MSJ Response

I have a fire case with total loss of a large metal building and all content. Defendant (co-tenant) has filed for summary judgment claiming we cannot establish causation. All experts, including defendant's, agree that origin was in defendant's half of the building and that because of the extent of the fire, specific cause will never be known. They all also agree that two potential causes were in exact area of fire origin: (1) extension cord running (in violation of National Electric Code) through metal skin of the building and showed evidence of faulting; and (2) history of defendant's employee smoking right before fire started. Under NFPA 921, because there is more than one potential cause, fire has to be listed as "undetermined." My cause/origin and electrical engineer experts (and other investigators) have testified that we know one of the two causes but can't say either one qualifies as "probable" (51% or greater) under NFPA 921 because of the extensive fire damage.

First question: Does defendant get off the hook for lack of causation based on the fact that the fire they negligently caused rendered a "probable" finding impossible using NFPA jargon? (The "undetermined" categorization is the entire basis for summary judgment.)


Second question: Does defendant get the benefit of evidence being destroyed through its negligent actions to the point that "probable" cause of the fire cannot be established? (For instance, in medical cases, health care providers should not be given the benefit of the uncertainty created by their own negligent conduct.


Answer:
The early common law rule which would have helped you, the "ignus suus" rule is no longer applied: Early common law rule that a landowner is strictly liable for fire which escapes from his land was modified by statutes (6 Anne, c.31, §6, amended by 14 Geo. 3, c.78, §86) forbidding imposition of liability, so American common law did not incorporate the early rule: 3 Harper §14.15 at 326-28 (2d Ed. 1986); Prosser & Keeton §77 at 543-44 (5th Ed. - Student Ed. 1984)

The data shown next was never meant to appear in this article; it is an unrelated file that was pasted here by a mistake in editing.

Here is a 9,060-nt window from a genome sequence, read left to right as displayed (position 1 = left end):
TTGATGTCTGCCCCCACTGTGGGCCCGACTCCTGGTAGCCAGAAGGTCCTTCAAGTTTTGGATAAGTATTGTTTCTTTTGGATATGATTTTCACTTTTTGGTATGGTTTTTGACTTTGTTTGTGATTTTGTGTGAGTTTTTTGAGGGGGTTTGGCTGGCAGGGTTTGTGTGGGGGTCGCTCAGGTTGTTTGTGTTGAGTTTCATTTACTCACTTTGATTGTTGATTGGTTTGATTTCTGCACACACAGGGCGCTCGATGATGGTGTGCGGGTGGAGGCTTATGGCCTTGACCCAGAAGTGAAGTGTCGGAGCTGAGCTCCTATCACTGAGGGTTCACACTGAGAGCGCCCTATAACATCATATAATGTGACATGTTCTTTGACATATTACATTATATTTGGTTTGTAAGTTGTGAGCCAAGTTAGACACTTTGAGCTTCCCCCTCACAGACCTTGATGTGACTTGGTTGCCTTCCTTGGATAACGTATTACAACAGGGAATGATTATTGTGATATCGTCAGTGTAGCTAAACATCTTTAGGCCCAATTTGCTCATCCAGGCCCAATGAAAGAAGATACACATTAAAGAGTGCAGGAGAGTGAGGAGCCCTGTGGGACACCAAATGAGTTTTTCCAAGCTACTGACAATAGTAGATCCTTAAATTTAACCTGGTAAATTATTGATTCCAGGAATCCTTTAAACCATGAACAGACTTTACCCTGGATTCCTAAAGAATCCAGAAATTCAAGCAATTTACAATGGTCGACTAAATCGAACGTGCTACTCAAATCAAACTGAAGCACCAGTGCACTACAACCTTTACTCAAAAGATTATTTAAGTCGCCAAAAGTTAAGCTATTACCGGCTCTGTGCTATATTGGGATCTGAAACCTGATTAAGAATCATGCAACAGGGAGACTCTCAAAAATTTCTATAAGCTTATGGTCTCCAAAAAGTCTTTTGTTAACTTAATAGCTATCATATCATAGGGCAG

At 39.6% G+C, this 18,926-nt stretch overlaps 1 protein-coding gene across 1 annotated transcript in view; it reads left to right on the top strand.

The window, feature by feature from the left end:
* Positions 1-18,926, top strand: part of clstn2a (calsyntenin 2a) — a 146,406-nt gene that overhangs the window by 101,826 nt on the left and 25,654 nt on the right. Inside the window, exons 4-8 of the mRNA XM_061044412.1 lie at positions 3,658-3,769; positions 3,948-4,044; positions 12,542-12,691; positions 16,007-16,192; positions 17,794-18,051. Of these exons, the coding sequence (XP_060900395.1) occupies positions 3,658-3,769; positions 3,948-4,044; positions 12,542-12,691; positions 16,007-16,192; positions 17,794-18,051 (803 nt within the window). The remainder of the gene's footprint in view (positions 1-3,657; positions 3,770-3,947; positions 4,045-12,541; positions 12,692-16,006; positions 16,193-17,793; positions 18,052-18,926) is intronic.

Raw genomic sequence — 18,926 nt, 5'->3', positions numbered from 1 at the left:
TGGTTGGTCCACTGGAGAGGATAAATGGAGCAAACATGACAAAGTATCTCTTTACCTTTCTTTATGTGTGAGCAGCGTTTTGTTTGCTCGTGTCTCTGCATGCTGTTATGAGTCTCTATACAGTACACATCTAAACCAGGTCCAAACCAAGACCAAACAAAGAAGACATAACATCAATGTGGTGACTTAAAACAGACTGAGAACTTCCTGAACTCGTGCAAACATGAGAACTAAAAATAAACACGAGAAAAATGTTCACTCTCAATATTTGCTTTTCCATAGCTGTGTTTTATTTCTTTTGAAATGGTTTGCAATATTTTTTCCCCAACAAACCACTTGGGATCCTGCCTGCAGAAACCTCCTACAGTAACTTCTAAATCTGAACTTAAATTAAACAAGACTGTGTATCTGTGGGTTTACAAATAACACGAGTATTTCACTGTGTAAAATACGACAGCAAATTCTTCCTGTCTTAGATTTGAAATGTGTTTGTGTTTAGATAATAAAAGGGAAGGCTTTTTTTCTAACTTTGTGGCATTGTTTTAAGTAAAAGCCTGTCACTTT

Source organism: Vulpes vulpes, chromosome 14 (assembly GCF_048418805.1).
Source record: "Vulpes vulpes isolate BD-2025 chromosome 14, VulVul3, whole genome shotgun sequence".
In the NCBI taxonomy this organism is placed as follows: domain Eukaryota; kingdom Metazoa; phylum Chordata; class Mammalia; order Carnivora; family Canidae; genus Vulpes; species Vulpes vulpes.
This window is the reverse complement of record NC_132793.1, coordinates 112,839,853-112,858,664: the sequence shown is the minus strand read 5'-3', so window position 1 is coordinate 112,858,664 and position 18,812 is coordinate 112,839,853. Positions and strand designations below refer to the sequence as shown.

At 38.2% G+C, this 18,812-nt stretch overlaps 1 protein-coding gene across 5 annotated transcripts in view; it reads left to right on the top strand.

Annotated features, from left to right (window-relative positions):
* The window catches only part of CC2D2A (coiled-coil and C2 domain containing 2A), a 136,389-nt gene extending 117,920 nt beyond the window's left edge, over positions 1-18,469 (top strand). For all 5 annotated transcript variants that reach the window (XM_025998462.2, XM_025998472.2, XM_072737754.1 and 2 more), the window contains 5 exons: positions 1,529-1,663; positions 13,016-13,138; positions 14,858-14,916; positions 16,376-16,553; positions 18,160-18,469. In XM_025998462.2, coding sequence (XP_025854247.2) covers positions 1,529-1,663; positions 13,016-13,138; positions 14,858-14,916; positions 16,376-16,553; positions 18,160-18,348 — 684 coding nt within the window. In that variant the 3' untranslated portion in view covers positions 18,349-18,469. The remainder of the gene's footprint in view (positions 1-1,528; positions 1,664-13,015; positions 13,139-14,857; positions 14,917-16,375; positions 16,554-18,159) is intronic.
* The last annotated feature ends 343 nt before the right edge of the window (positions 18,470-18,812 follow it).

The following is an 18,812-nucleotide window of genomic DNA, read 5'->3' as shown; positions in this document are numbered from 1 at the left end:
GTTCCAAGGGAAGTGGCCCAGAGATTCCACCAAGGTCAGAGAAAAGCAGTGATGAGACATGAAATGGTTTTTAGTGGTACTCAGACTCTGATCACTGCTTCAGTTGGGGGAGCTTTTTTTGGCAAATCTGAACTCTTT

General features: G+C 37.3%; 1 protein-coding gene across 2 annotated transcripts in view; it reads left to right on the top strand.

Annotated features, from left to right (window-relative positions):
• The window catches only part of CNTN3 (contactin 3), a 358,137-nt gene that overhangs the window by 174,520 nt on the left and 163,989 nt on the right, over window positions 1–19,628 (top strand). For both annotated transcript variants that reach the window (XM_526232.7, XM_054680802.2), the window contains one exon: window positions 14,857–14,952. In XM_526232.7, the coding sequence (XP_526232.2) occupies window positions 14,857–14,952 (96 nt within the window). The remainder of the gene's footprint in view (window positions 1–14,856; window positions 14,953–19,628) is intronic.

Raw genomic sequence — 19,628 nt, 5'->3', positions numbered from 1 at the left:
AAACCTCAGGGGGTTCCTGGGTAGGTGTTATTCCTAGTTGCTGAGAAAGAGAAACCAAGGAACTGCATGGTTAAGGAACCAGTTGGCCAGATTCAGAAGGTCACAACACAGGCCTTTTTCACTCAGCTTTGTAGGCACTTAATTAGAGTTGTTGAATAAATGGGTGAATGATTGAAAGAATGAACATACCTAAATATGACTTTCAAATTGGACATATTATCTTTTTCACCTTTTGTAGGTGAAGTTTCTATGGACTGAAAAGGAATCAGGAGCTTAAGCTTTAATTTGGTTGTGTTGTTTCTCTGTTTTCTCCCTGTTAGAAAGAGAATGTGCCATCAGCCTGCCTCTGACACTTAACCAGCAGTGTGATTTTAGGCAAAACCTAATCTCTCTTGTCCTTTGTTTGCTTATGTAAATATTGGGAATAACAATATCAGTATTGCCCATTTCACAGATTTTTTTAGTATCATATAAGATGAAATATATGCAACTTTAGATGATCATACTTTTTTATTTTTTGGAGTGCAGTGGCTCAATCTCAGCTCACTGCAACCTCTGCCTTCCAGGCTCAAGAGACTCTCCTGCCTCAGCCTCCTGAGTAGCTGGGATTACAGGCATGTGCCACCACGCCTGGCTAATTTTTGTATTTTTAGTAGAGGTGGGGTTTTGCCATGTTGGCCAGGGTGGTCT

However, you probably can apply res ipsa.

See: Okmulgee Supply Corp. v. Hall, 1945 OK 157, 158 P.2d 1014, 1016: "Where, as here, the house, the materials therein stored, and the stove containing fire are shown to be under the management of defendant or its employees, and the injury and damage are such as in the ordinary course of things does not happen if those who have its management or control, use proper care, it affords reasonable evidence, in the absence of explanation by defendant, that the injury and damage arose from want of care so that the occurrence of the fire, under the circumstances set forth, raises a presumption and permits an inference that those in possession were guilty of negligence. Muskogee Elec. Traction Co. v. McIntire, 37 Okl. 684, 133 P. 213, L.R.A.1916C 351."

See also: Deweese v. Patterson UTI Drilling Co., 2010 OK 10, 229 P.3d 540: "¶ 11 Plaintiffs argue first that the court erred in its requirement of proof of a single identifiable negligent act and actor which caused the injury, because the purpose of res ipsa loquitur is to allow a jury to infer negligence from an injurious occurrence without the aid of circumstances pointing to the responsible cause. Jackson v. Oklahoma Memorial Hospital, 1995 OK 112, 909 P.2d 765, 770. Additionally, they correctly point out that the Oklahoma Pleading Code does not require a plaintiff to choose between alternate fact versions in the pursuit of a claim. Qualls v. U.S. Elevator Corp., 1993 OK 135, 863 P.2d 457, 463.

[3] ¶ 12 Plaintiffs point out that the record before the trial court is replete with competent evidence that Patterson did have exclusive control over the entire rigging-up operation and the rig components, including the one which proximately caused Donald Deweese's injury when it fell onto his bulldozer. They contend there was ample evidence before the jury from which it could conclude that Patterson had exclusive control over the instrumentality that caused the accident and that the accident arose from Patterson's want of due care.

¶ 11 Plaintiffs argue first that the court erred in its requirement of proof of a single identifiable negligent act and actor which caused the injury, because the purpose of res ipsa loquitur is to allow a jury to infer negligence from an injurious occurrence without the aid of circumstances pointing to the responsible cause. Jackson v. Oklahoma Memorial Hospital, 1995 OK 112, 909 P.2d 765, 770. Additionally, they correctly point out that the Oklahoma Pleading Code does not require a plaintiff to choose between alternate fact versions in the pursuit of a claim. Qualls v. U.S. Elevator Corp., 1993 OK 135, 863 P.2d 457, 463.

[3] ¶ 12 Plaintiffs point out that the record before the trial court is replete with competent evidence that Patterson did have exclusive control over the entire rigging-up operation and the rig components, including the one which proximately caused Donald Deweese's injury when it fell onto his bulldozer. They contend there was ample evidence before the jury from which it could conclude that Patterson had exclusive control over the instrumentality that caused the accident and that the accident arose from Patterson's want of due care."

Tags: “ignis suus” fire liability escape land “res ipsa”